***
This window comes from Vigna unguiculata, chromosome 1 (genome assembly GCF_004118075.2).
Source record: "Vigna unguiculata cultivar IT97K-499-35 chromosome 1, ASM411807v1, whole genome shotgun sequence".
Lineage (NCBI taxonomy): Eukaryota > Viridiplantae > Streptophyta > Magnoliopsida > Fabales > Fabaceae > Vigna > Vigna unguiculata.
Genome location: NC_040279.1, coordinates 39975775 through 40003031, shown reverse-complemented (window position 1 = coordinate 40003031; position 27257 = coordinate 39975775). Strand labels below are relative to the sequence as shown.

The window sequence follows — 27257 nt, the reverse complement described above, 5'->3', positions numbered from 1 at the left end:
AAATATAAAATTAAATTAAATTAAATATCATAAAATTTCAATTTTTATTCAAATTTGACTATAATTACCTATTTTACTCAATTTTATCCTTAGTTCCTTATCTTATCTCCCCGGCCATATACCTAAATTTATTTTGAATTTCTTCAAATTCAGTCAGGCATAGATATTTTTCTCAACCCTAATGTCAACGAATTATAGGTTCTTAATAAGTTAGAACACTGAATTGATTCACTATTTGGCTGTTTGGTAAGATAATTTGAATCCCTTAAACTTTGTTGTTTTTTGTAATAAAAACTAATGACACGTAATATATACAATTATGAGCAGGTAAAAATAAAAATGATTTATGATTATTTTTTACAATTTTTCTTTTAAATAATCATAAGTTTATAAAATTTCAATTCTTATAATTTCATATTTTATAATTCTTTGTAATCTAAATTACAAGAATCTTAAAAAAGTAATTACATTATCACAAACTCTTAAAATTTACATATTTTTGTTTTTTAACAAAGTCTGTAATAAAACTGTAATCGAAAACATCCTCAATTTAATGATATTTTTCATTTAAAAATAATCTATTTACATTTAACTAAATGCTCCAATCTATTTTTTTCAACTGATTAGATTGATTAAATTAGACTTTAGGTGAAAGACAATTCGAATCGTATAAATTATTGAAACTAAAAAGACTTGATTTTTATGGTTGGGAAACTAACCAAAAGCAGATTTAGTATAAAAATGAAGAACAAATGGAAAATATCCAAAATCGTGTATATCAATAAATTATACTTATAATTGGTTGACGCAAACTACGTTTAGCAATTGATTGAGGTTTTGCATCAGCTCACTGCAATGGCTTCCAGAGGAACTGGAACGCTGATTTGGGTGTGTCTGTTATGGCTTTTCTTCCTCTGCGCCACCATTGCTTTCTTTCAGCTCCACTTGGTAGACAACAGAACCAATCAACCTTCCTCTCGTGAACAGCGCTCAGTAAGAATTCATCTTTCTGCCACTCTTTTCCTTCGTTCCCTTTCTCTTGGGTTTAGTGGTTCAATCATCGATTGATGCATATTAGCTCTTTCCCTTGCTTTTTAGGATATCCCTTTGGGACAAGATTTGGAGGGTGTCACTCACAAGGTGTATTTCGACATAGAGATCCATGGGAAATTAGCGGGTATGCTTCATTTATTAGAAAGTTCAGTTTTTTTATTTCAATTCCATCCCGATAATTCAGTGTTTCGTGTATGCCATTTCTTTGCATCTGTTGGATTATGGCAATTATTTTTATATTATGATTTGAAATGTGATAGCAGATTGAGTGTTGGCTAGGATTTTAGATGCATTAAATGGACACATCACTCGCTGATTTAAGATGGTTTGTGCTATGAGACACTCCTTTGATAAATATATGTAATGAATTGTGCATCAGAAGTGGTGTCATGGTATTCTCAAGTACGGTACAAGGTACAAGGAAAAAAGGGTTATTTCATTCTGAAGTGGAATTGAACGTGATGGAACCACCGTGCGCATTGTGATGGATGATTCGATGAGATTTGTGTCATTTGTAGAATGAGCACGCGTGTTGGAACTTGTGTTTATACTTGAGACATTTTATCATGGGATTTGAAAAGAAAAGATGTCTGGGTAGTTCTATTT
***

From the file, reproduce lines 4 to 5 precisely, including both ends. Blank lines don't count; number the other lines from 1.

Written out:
Genome location: NC_040279.1, coordinates 39975775 through 40003031, shown reverse-complemented (window position 1 = coordinate 40003031; position 27257 = coordinate 39975775). Strand labels below are relative to the sequence as shown.

The window sequence follows — 27257 nt, the reverse complement described above, 5'->3', positions numbered from 1 at the left end: